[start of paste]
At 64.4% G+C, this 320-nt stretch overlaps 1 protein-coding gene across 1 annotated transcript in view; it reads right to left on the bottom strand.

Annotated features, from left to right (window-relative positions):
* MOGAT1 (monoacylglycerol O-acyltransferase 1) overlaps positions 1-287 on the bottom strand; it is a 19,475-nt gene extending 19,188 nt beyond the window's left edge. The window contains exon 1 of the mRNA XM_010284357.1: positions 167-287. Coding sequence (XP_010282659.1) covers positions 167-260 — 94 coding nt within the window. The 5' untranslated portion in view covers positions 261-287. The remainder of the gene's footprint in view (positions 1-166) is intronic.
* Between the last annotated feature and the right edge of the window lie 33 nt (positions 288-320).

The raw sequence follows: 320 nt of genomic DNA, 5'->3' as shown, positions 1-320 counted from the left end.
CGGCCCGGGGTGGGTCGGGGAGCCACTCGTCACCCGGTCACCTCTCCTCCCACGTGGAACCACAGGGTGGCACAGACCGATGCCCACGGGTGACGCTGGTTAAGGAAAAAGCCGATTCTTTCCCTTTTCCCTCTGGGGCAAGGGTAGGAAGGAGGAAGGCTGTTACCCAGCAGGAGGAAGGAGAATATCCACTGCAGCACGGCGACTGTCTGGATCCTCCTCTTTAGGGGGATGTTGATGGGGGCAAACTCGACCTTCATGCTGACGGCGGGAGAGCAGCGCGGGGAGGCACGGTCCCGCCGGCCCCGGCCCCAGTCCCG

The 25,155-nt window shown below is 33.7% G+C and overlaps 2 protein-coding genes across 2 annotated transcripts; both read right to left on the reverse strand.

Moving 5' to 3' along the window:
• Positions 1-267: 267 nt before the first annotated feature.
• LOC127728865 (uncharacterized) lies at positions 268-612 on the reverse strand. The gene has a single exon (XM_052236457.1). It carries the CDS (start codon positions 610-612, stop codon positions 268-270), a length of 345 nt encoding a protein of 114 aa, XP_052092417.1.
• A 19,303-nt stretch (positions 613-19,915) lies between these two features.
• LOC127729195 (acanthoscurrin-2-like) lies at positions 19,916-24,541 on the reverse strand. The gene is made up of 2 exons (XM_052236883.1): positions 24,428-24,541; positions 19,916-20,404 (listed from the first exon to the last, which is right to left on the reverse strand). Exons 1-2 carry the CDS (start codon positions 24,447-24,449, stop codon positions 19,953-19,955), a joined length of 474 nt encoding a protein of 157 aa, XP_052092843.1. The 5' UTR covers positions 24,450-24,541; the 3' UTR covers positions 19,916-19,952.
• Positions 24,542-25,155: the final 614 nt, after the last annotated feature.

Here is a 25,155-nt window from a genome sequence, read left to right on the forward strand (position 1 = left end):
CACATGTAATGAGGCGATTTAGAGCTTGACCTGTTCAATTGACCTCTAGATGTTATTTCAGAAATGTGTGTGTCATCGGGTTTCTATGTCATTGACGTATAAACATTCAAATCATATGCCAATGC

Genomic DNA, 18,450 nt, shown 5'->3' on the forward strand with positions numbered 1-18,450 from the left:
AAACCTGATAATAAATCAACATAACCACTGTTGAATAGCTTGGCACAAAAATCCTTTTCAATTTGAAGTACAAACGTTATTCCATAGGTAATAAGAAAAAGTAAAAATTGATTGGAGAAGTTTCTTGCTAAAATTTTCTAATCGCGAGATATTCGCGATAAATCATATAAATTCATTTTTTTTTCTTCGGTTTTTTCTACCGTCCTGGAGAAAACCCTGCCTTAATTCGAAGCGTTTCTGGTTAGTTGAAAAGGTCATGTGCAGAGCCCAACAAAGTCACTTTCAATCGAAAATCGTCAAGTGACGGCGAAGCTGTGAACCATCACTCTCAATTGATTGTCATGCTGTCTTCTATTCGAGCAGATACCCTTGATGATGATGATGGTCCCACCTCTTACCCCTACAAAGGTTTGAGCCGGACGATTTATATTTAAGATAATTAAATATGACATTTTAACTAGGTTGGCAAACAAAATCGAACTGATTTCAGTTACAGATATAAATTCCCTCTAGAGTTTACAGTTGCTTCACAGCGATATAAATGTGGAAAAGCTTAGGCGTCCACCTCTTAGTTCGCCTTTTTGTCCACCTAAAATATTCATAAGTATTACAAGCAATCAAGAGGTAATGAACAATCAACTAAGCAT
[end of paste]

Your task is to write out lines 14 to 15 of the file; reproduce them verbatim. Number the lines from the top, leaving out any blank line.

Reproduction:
Here is a 25,155-nt window from a genome sequence, read left to right on the forward strand (position 1 = left end):
CACATGTAATGAGGCGATTTAGAGCTTGACCTGTTCAATTGACCTCTAGATGTTATTTCAGAAATGTGTGTGTCATCGGGTTTCTATGTCATTGACGTATAAACATTCAAATCATATGCCAATGC